When is a loss not a loss? When the accounts in question are posted by a solar manufacturer.
Despite a red bottom line amounting to a RMB16.8 million (US$2.7 million) loss in the first three months of the year, Chinese solar manufacturer JinkoSolar has trumpeted the figures as a measure of success.
When that loss is put into context against the RMB306 million which went out of the company from October to December or the RMB733.7 million haemorrhaged by JinkoSolar in the first quarter of 2012, the figures mark something of a turnaround.
First-quarter shipments rose 12.2% from the previous three months and 36% year-on-year to 338.6 MW, comprising 282.4 MW of modules, 25.4 MW of silicon wafers and 30.8 MW of cells.
Those figures saw revenue hold steady just 0.3% down on the previous three months and up an encouraging 9.7% year-on-year to RMB1.16 billion, not including the RMB131.3 million held back by customers for up to two years since JinkoSolar introduced delayed payment contracts in the second half of 2012.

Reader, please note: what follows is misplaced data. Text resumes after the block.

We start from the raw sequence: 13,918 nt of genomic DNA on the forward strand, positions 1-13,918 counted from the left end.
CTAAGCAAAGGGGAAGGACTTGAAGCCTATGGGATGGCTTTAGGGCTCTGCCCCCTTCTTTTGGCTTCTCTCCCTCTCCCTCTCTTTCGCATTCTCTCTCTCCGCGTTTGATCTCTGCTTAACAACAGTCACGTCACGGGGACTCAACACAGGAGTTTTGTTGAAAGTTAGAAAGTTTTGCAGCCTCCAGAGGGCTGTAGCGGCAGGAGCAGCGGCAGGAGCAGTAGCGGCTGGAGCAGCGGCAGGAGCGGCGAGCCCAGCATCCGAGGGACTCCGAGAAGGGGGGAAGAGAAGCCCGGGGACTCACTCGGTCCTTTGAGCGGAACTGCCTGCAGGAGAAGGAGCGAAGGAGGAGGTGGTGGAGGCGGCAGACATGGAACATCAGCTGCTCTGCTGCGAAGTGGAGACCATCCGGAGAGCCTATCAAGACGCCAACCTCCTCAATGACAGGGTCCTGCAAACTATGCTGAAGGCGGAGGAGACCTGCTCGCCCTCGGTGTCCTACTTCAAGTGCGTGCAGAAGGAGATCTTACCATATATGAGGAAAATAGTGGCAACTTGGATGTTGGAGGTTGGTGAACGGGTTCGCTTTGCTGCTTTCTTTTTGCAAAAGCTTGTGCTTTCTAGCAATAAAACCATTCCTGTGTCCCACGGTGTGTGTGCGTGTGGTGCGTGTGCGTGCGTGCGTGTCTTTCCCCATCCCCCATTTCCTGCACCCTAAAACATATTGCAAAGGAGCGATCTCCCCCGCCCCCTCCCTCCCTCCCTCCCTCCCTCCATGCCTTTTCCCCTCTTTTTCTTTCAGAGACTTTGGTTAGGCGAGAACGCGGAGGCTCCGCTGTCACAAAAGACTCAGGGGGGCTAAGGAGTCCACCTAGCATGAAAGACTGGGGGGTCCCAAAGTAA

JinkoSolar CEO Kangping Chen said the successful RMB800 million corporate bond issue and RMB360 million loan facility secured with the China Development Bank in the first quarter represented votes of confidence in the company.
The JinkoSolar chief, announcing the first-quarter figures, said the launch of the Eagle II module at SNEC Shanghai last month would be followed by the development of ‘smart modules' and that the company was broadening its geographic spread by securing new contracts in India as well as 115 MW and 85 MW projects in South Africa.
CEO Chen added he expects business from JinkoSolar's new Japanese office opened in March to account for up to 15% of shipments ‘in coming quarters' and that the company was optimistic of an upsurge in business in its traditionally strong Chinese market after the seasonally slow first quarter in the People's Republic.
Mr Chen also found time to criticise this week's decision by the EU to impose preliminary anti dumping duties on Chinese modules imported to Europe, branding the move ‘unfair and unfounded.'
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